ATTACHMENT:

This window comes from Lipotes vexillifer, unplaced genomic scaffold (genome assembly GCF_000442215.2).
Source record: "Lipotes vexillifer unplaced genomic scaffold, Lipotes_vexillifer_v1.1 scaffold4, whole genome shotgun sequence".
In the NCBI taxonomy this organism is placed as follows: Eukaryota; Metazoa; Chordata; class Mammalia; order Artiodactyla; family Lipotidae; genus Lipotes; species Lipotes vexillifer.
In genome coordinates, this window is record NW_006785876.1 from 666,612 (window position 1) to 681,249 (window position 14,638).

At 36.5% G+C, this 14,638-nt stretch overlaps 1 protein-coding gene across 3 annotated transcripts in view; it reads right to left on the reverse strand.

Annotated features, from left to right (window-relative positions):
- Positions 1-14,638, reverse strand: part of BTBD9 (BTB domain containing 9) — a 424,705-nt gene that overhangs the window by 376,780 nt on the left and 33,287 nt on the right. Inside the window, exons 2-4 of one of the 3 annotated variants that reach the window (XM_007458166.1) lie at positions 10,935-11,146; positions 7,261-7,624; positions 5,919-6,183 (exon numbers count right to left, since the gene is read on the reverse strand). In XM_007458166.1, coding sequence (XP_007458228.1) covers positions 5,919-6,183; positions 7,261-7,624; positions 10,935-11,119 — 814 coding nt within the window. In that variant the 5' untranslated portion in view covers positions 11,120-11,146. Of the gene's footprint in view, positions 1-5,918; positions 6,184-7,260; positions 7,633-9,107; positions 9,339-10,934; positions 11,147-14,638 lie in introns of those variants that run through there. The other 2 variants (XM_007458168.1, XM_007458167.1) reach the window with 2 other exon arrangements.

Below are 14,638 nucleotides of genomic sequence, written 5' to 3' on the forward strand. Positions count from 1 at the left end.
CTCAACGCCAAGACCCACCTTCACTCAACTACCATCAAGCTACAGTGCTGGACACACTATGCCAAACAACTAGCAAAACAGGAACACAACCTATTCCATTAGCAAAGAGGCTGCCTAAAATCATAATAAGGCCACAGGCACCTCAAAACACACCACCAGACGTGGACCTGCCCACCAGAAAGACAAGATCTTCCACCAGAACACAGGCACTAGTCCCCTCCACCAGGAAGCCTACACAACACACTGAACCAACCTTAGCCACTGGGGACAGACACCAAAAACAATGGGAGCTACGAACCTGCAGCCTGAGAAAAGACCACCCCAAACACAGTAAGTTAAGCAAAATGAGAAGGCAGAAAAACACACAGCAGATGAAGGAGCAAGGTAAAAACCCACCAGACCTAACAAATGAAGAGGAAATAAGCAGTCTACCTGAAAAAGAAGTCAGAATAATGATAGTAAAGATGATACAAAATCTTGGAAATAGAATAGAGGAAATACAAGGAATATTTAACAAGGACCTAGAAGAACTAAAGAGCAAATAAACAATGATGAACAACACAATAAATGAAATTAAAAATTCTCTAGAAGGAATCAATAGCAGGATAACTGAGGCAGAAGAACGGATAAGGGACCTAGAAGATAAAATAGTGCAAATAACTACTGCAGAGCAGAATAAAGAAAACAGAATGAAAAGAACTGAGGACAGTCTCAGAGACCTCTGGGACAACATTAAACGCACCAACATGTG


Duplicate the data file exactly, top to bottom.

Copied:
This window comes from Lipotes vexillifer, unplaced genomic scaffold (genome assembly GCF_000442215.2).
Source record: "Lipotes vexillifer unplaced genomic scaffold, Lipotes_vexillifer_v1.1 scaffold4, whole genome shotgun sequence".
In the NCBI taxonomy this organism is placed as follows: Eukaryota; Metazoa; Chordata; class Mammalia; order Artiodactyla; family Lipotidae; genus Lipotes; species Lipotes vexillifer.
In genome coordinates, this window is record NW_006785876.1 from 666,612 (window position 1) to 681,249 (window position 14,638).

At 36.5% G+C, this 14,638-nt stretch overlaps 1 protein-coding gene across 3 annotated transcripts in view; it reads right to left on the reverse strand.

Annotated features, from left to right (window-relative positions):
- Positions 1-14,638, reverse strand: part of BTBD9 (BTB domain containing 9) — a 424,705-nt gene that overhangs the window by 376,780 nt on the left and 33,287 nt on the right. Inside the window, exons 2-4 of one of the 3 annotated variants that reach the window (XM_007458166.1) lie at positions 10,935-11,146; positions 7,261-7,624; positions 5,919-6,183 (exon numbers count right to left, since the gene is read on the reverse strand). In XM_007458166.1, coding sequence (XP_007458228.1) covers positions 5,919-6,183; positions 7,261-7,624; positions 10,935-11,119 — 814 coding nt within the window. In that variant the 5' untranslated portion in view covers positions 11,120-11,146. Of the gene's footprint in view, positions 1-5,918; positions 6,184-7,260; positions 7,633-9,107; positions 9,339-10,934; positions 11,147-14,638 lie in introns of those variants that run through there. The other 2 variants (XM_007458168.1, XM_007458167.1) reach the window with 2 other exon arrangements.

Below are 14,638 nucleotides of genomic sequence, written 5' to 3' on the forward strand. Positions count from 1 at the left end.
CTCAACGCCAAGACCCACCTTCACTCAACTACCATCAAGCTACAGTGCTGGACACACTATGCCAAACAACTAGCAAAACAGGAACACAACCTATTCCATTAGCAAAGAGGCTGCCTAAAATCATAATAAGGCCACAGGCACCTCAAAACACACCACCAGACGTGGACCTGCCCACCAGAAAGACAAGATCTTCCACCAGAACACAGGCACTAGTCCCCTCCACCAGGAAGCCTACACAACACACTGAACCAACCTTAGCCACTGGGGACAGACACCAAAAACAATGGGAGCTACGAACCTGCAGCCTGAGAAAAGACCACCCCAAACACAGTAAGTTAAGCAAAATGAGAAGGCAGAAAAACACACAGCAGATGAAGGAGCAAGGTAAAAACCCACCAGACCTAACAAATGAAGAGGAAATAAGCAGTCTACCTGAAAAAGAAGTCAGAATAATGATAGTAAAGATGATACAAAATCTTGGAAATAGAATAGAGGAAATACAAGGAATATTTAACAAGGACCTAGAAGAACTAAAGAGCAAATAAACAATGATGAACAACACAATAAATGAAATTAAAAATTCTCTAGAAGGAATCAATAGCAGGATAACTGAGGCAGAAGAACGGATAAGGGACCTAGAAGATAAAATAGTGCAAATAACTACTGCAGAGCAGAATAAAGAAAACAGAATGAAAAGAACTGAGGACAGTCTCAGAGACCTCTGGGACAACATTAAACGCACCAACATGTG